Will and Testament, a film on the life of veteran socialist politician Tony Benn who died in March this year, has been having preview screenings in town halls across the country.
More than 300 people gathered to watch the showing in Manchester Town Hall, an appropriate setting amid ornate architecture reminiscent of Benn’s beloved House of Commons and murals depicting the triumph of democracy in the English Civil War.
As the lights dimmed, it was apparent just how unique a British politician it takes to get hundreds of Mancunians out on a cold September night eagerly awaiting a film about their life.
The film takes the form of an expansive interview with Benn, conducted over the last year of his life, filmed alternatively in the House of Commons, in a specially constructed recreation of the famous basement office he worked in.
Benn is often surrounded by stacks of paper and political paraphernalia and leaning against the worktop in the kitchen of the sheltered accommodation flat.
With frequent flashes of his trademark wit and favorite aphorisms Benn tells the story of his life and expands on the issues he feels most passionately about.
Archive footage from conference halls, election campaigns, protests and parliamentary debates over the decades, give an immediacy to the passions Benn evoked.
Much of this will be familiar to enthusiasts of political history, but photos from Benn family albums were a new prospect and gave endearing glimpses of the family man, adored by his wife and children behind the political icon and caricature.
The title Will & Testament is an appropriate one – given Director Skip Kite made clear the material is very much what Tony Benn wanted to focus on, which leaves some space.
For example, the bitter 1981 Labour Party deputy leadership contest, which culminated in Benn’s loss to Denis Healey by less than one per cent of the vote and a deep split in the party is never mentioned, nor are is attempts to win the party leadership.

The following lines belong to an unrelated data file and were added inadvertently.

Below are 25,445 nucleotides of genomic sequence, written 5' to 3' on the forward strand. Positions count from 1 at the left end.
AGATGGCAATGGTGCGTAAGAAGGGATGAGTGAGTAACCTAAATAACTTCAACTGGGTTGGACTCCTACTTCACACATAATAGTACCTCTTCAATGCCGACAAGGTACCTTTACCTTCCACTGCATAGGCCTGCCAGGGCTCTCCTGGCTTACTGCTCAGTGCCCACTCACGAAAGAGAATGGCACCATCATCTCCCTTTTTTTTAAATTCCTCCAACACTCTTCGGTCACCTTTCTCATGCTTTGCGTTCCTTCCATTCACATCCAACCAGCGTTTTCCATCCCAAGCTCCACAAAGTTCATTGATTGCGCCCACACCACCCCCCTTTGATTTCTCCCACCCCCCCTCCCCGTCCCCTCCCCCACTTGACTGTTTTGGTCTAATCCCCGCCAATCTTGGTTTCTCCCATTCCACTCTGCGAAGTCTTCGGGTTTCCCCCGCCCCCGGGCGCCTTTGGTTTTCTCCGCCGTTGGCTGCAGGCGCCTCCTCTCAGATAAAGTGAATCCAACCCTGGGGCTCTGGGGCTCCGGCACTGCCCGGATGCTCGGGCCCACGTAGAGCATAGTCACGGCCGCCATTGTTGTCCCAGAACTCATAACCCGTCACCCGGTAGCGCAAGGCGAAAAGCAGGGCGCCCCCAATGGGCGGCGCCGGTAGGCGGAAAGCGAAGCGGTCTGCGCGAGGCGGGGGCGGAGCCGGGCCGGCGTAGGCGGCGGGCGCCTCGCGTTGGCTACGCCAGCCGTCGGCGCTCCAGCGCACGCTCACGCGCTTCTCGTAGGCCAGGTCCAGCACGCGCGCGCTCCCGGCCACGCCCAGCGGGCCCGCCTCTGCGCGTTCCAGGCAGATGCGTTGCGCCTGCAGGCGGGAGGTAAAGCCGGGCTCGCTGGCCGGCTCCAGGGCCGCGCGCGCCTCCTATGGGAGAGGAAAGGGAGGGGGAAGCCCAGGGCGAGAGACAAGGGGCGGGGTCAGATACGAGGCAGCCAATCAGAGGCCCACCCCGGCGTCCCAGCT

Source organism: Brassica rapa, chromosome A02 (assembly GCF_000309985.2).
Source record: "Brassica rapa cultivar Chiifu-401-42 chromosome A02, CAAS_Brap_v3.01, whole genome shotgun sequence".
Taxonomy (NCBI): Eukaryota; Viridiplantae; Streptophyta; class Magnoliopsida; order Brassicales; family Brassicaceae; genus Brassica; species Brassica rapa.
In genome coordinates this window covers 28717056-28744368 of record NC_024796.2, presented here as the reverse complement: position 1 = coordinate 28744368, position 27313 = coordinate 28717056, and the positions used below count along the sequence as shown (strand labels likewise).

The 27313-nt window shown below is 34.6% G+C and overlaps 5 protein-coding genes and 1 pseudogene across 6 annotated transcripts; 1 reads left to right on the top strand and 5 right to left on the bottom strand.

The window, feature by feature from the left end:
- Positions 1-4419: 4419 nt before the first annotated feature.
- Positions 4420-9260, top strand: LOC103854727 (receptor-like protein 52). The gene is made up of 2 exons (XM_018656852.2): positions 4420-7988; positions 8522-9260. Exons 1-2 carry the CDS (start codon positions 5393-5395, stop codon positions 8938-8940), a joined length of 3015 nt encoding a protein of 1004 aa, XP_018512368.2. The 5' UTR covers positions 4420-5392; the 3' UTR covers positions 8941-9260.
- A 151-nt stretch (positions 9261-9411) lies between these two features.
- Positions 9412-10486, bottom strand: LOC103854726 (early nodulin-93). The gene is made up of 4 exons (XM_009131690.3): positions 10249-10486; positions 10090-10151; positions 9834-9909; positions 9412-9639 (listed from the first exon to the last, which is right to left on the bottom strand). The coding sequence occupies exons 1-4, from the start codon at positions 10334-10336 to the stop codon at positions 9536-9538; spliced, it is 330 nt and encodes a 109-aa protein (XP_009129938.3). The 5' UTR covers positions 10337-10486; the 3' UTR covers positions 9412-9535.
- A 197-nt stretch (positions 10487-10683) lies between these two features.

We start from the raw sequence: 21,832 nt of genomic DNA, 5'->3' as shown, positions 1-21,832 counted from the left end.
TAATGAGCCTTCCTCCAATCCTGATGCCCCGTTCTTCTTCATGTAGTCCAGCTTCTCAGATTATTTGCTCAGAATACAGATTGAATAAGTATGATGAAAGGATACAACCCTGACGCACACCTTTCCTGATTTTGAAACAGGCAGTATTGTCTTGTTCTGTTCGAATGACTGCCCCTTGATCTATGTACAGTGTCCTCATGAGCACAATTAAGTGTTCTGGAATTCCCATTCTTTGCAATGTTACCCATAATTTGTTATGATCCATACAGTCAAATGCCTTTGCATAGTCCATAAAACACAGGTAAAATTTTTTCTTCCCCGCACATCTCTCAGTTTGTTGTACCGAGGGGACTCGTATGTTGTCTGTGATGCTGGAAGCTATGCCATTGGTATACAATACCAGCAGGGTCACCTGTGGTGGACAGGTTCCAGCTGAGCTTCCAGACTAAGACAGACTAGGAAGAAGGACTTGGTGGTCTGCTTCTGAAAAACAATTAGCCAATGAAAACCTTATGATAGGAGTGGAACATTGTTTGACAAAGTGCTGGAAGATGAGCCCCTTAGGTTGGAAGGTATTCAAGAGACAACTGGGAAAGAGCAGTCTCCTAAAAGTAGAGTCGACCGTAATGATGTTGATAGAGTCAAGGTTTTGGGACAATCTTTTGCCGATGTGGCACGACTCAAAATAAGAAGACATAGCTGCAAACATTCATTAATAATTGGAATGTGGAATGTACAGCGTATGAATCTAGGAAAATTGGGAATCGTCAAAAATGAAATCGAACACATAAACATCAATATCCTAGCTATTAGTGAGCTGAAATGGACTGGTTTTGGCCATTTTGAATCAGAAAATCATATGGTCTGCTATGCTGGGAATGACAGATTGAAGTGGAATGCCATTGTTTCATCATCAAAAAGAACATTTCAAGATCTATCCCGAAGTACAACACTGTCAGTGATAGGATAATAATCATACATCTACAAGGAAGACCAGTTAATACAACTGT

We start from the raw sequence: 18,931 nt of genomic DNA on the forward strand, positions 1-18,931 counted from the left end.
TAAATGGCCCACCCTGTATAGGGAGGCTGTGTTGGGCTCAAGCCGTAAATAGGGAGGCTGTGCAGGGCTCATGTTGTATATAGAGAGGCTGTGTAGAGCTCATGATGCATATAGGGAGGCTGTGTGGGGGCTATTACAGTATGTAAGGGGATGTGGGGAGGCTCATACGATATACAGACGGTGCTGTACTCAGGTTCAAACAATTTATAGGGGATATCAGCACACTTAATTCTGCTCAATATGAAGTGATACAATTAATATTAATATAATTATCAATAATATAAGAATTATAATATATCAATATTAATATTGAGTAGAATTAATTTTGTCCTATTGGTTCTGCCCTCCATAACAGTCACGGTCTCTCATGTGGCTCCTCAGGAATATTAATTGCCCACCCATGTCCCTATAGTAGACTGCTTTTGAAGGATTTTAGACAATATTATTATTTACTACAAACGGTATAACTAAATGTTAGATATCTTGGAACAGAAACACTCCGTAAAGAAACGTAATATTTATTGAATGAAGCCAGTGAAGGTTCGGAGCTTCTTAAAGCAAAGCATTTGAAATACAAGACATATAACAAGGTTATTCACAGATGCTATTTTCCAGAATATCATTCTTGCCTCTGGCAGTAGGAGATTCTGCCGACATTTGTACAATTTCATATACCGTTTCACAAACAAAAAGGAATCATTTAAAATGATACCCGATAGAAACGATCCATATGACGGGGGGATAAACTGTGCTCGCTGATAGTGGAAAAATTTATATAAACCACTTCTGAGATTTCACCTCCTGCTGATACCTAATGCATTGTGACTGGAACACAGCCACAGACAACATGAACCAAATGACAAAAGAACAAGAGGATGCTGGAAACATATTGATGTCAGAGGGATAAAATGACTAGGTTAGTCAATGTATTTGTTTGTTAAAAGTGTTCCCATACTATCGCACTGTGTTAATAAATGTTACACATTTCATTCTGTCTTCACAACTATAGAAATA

In contrast his campaign to give up his hereditary peerage so he could remain in the House of Commons is vividly covered, with footage of Benn telling enormous cheering crowds in Bristol that they have defeated the establishment, the House of Lords, and changed the British constitution.
His verdict on the absurdity of the hereditary system drew one of the biggest laughs of the evening: “If I went to the dentist and as he began started my teeth he said ‘I’m not a dentist myself, but my father was a very good dentist’ I think I’d jump out of his chair!”
There is also a firm focus on Benn’s family, particularly his late wife Caroline.
He describes her as ‘absolutely the greatest influence in my life, no question’ as he lovingly tells the tale of meeting her at Worcester College, Oxford in 1948.
The death of his brother Michael, killed on active service during the Second World War, is also dealt with in depth, with Benn, his sadness still evident 70 years on, describes hearing the news by telegram.
Such a personal loss inevitably heightened the young Benn’s pacifist convictions, well-illustrated in the film from accounts of early Campaign for Nuclear Disarmament wars to his attempts to prevent the Iraq War of 2003.
Will &Testament is far from an impartial documentary but is instead a chance to spend a final intimate 90 minutes in the company of a much missed man.
This is a chance which will be seized with enthusiasm by the many people who admired and loved Tony Benn.
Image courtesy of Tony Benn Film via YouTube with thanks